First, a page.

2 March 2016 Legislative News Update

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Wednesday, March 02, 2016

weekly electronic newsletter, and is published 
every Thursday when Congress is in session.








 Readiness is the word of the week. 

First, Army Chief of Staff Gen. Mark A. Milley said that readiness is the Army’s top priority because “readiness wins wars.”  Readiness also deters wars by making potential adversaries think twice before attacking, he said.

“Our Army has never been the largest in a war and, at times, we have not been the best equipped,” Milley told the Senate Appropriations Committee in a recent hearing.  “But since World War II, we have recognized that ready soldiers properly manned, trained, equipped and led, can beat larger or more determined forces whether confronting the barbaric arts of ISIS or the desperation of North Korea.  Our Army must be prepared to execute and to win.”

Second, in response to a request from the defense oversight committees, the Army released its so-called “wish list’” of unfunded priorities.  The $7.5 billion request includes $4.6 million as “readiness” funds. 

Here are some of the items included in the Army’s wish list: 

  • $1.3 billion for training, with allocations for home-station training, increased flying hours and operating ground vehicles, the purchase of ammunition for training, four exercises for emergency deployments, improvements at combat training centers and other training support.
  • Another $1.3 billion for installation support that includes 15 critical construction projects plus increasing funds for facilities sustainment and improvements.
  • $424.9 million to address shortfalls in maintenance and spare parts, including upgrading logistics system computers to Windows 10.
  • $356.5 million for enlistment incentives, recruiting and marketing.
  • $326.7 million for aviation programs.
  • Also requested is $1.3 billion to support recommendations of the National Commission on the Future of the Army.  This money would cover the purchase of five AH-64 Apache helicopters, 17 light utility helicopters and 24 UH-60 Black Hawk helicopters, plus modifications for CH-47 Chinook helicopters and enhancement in navigation systems.  It also funds four Army Guard Apache attack battalions, supports 11 combat aviation brigades, and increases readiness funds for Guard units.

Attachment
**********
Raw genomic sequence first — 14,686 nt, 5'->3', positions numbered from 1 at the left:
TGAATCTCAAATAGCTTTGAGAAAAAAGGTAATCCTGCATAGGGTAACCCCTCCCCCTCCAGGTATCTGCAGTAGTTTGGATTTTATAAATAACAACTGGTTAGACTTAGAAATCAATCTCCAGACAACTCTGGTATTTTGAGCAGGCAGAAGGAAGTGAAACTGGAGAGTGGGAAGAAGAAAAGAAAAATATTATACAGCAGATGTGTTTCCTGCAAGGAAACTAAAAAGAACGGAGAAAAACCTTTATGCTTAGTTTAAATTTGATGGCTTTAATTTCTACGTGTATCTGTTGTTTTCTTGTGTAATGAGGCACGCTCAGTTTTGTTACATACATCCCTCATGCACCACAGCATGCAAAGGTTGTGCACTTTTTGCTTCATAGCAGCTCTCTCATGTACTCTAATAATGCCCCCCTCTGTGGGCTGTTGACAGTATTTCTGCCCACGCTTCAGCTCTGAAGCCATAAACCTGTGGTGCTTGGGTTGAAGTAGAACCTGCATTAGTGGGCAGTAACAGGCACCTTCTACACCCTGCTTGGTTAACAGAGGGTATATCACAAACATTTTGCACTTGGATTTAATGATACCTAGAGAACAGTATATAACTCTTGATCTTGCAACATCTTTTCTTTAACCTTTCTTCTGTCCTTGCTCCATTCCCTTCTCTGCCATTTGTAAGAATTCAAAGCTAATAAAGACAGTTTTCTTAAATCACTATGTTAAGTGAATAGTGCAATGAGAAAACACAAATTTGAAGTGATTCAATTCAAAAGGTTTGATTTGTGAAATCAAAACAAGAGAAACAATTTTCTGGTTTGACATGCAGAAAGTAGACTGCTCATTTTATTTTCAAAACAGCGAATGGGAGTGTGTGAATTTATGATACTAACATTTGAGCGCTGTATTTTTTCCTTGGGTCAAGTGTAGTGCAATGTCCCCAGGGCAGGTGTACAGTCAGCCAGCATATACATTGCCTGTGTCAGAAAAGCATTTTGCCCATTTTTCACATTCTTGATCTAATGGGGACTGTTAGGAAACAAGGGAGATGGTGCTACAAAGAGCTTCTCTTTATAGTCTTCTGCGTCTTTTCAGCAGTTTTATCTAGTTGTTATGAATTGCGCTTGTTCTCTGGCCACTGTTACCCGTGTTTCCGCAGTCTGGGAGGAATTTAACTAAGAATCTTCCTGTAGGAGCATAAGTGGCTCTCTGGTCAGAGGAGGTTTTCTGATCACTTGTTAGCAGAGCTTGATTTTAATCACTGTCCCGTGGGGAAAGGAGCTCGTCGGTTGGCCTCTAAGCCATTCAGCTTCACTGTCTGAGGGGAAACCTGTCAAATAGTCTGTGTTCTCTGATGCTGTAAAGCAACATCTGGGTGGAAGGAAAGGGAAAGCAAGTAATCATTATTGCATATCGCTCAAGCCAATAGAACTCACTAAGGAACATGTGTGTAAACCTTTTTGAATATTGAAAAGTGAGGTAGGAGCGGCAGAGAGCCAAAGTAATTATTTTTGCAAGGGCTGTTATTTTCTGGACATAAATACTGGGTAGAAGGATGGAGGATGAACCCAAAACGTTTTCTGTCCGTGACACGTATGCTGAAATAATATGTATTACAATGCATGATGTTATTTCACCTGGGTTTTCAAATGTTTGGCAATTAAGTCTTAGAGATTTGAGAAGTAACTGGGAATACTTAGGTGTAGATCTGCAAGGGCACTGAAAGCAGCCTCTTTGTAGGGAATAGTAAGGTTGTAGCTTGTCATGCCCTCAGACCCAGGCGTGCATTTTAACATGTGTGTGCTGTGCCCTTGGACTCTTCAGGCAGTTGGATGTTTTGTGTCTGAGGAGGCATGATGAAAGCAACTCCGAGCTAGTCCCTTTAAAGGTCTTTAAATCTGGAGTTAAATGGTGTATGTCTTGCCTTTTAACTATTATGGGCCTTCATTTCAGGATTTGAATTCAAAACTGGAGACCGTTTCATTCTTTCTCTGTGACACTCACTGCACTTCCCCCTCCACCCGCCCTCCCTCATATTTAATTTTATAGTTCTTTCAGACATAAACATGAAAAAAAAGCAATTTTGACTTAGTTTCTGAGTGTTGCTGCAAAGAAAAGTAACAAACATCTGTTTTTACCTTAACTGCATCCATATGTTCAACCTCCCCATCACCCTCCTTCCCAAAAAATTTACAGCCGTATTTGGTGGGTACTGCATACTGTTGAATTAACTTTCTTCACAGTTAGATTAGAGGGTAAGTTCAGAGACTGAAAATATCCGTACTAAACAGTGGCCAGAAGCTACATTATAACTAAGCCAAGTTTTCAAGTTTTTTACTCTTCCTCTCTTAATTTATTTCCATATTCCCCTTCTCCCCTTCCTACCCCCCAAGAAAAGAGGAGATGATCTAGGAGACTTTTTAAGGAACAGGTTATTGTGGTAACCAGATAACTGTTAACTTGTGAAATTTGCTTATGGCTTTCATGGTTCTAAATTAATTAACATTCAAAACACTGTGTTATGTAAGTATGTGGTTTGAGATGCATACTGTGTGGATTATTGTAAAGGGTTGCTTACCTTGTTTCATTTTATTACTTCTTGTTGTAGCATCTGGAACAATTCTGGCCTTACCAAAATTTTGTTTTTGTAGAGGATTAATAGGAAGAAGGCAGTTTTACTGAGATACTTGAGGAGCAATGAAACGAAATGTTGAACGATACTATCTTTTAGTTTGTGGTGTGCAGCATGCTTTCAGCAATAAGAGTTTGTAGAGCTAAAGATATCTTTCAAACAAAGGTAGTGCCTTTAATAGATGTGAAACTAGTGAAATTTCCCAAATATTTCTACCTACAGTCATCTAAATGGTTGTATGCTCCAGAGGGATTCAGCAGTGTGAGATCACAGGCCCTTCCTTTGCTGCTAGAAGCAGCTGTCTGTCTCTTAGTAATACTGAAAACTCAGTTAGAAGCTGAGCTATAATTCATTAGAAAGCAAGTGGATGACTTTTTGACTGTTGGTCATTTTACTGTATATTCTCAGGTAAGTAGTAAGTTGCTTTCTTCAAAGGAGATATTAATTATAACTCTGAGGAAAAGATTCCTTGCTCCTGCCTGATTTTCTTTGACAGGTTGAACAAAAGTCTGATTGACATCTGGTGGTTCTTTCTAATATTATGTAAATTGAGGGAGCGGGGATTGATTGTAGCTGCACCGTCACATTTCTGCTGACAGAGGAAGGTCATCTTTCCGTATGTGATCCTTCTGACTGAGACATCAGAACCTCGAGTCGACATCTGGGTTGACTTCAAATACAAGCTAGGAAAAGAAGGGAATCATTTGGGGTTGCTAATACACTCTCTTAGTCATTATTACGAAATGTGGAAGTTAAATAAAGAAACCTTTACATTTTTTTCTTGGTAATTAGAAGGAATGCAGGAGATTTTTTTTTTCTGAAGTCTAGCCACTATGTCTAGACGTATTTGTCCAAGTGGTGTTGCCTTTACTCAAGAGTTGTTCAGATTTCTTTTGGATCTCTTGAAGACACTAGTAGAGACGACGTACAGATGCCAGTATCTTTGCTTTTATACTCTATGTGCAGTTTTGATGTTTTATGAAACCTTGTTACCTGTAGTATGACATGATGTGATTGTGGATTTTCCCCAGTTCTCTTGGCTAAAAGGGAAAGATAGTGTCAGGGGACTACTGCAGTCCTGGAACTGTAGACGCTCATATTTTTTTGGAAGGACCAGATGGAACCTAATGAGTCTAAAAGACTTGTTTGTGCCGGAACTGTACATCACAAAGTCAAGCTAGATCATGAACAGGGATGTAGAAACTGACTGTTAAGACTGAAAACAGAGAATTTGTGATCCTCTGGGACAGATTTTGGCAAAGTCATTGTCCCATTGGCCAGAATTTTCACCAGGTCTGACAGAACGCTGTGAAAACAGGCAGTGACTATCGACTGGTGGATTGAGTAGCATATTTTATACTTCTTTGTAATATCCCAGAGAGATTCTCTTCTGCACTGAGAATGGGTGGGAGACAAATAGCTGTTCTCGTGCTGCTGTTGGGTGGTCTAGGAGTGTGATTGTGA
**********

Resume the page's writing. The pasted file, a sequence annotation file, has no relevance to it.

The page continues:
Additionally, there is a $583 million boost requested in technological upgrades in weapons, cyber defenses and command centers for 10 installations; and $1 billion to support combatant commands by expanding intelligence, surveillance and reconnaissance as well as increasing ammunition reserves, getting more linguists and other global operations.

No money is requested to stop the Army from continuing to shed soldiers in 2017.

Milley’s comments about readiness came in defense of a budget that would increase operations and maintenance (O&M) spending from $43.8 billion this fiscal year to $45.2 billion in fiscal 2017, which begins Oct. 1.  Those totals include the base budget and overseas contingency funds.

The Regular Army would receive $35.4 billion in O&M in fiscal 2017, a $1.2 billion increase over the current 2016 budget.  This includes money for 19 combat training center rotations, maintaining 30 brigade combat teams, and converting one Stryker brigade into an infantry brigade.  It also increases funds for depot maintenance and prepositioned stocks.

The Army National Guard would receive $6.9 billion for readiness in 2017, a $300 million increase over 2016.  The Army Reserve would receive $2.7 billion, about the same as current year funding.

“We train like we fight, and our Army must always be ready to fight tonight,” Milley said, but he quickly added that not having to fight is a good thing.  “Readiness deters our most dangerous threats.  We are reminded, with alarming frequency, that great power conflicts are not dead. Today, they manifest on a regional basis.”

“Both Russia and China are challenging America's willingness and ability to enforce international standards of conduct,” he said.  “A ready Army provides America the strength to deter such actions.”

Congress has made no decision on fiscal year 2017 defense spending.  The Obama administration’s budget would provide the Army with $148 billion in the base budget and contingency funds, the same total spending as was available in 2016.